Ruth leads us through a series of rooms, each containing different ages of children. Some rooms are bustling with activities as teachers and helpers attend to a dozen babies. Other rooms are still as meditation. Nap time is just ending.
We enter a room swarming with children. Toys are flung. Giggles, cries and movement abound – all about knee high. I take a seat on the far end, and soon Isaac toddles over to me with outstretched arms and plops down in my lap.
Isaac doesn’t do anything. He just leans into me. Warmth radiates off of him. He wanted to be held. That’s all he wanted.
After a minute, I sit him up and he looks at me with soft eyes that are big black pools of tenderness. They absolutely stare right through me, and I realized I will never have to ask again: Why are we doing all this in Uganda? Why would we not expend the energy and resources in the U.S.? Why?
The right question is: Why would we not help? When your neighbor is hungry, you don’t go to a full stockroom and hesitate. You give.
As Isaac sat staring at me, the humanity of the organization and our mission swept away the fog of doubt and distraction. The Lord puts us on this Earth to love all people – not just those from our country, not just those with the same color skin or who speak or think the same way we do. He put us here to love everyone.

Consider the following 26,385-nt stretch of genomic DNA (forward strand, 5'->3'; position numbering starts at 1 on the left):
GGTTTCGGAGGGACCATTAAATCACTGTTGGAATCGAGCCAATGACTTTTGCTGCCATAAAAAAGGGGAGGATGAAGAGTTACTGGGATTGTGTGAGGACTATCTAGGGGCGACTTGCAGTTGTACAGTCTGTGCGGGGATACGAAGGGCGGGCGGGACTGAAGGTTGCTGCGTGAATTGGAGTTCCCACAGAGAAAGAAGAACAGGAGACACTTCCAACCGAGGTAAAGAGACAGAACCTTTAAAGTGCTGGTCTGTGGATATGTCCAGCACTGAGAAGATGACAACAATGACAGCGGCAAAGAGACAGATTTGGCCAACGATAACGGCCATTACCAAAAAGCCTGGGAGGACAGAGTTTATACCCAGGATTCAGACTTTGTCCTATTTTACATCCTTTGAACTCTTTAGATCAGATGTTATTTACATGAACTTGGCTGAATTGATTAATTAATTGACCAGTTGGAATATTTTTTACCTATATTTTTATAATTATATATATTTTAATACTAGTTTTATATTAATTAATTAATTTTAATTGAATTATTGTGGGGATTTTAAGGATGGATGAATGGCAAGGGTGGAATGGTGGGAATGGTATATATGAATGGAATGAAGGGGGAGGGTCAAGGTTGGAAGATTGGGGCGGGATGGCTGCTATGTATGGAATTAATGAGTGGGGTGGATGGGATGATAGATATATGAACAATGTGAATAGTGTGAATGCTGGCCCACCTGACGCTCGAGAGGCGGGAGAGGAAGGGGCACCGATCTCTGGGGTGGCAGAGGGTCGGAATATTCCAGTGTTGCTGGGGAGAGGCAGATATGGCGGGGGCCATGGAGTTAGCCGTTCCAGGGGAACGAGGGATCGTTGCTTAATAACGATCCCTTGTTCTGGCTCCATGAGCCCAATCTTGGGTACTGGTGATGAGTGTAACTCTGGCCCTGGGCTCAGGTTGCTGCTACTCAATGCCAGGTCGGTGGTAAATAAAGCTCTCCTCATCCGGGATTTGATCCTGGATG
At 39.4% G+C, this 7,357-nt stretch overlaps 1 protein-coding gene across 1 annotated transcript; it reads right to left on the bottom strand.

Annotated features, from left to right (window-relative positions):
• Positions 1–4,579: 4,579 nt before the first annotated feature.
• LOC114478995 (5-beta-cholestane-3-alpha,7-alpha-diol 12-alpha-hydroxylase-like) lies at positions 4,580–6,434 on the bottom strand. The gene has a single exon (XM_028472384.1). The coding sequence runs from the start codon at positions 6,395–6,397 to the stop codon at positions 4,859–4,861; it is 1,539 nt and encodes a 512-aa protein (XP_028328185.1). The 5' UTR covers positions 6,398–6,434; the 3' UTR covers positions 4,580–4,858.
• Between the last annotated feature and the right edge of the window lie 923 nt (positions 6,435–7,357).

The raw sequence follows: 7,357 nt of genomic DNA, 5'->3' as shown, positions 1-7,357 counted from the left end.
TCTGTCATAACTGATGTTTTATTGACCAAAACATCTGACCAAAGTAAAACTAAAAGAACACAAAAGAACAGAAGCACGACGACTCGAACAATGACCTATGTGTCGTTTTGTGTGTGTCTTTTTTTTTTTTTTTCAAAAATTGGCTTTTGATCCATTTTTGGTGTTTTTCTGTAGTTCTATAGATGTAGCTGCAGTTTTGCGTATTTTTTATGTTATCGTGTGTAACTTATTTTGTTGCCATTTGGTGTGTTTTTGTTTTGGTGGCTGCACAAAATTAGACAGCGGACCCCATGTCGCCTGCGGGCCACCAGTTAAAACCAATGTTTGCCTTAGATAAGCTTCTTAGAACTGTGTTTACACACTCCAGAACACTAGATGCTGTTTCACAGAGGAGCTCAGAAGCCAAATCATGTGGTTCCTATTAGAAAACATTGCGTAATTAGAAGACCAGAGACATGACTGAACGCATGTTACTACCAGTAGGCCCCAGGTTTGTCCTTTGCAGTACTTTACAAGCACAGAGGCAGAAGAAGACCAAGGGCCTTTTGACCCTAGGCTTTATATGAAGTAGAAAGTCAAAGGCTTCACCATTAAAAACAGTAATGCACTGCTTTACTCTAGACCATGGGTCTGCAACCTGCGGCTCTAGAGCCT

Simple experiences like holding Isaac for a few minutes make you understand the unspeakable, intangible connection that binds us together despite location and past. We all need more of these experiences.
Building the ultimate chicken coop
The last stop of the day was the Buloba farm, which will soon be home to Watoto’s poultry operation. We arrive, and a worker on the far end of an expansive barn (30 feet by 300 feet, basically a skinny football field) stands on scaffolding painting the trusses. By the end of the summer, more than 7,000 chickens will produce 5,000-6,000 eggs a day, providing protein to the Watoto children villages and a product to the local market. The plan is to finalize the first chicken barn this summer with the potential to add another 5,000 layers. In the future, they want to replicate the barn three more times.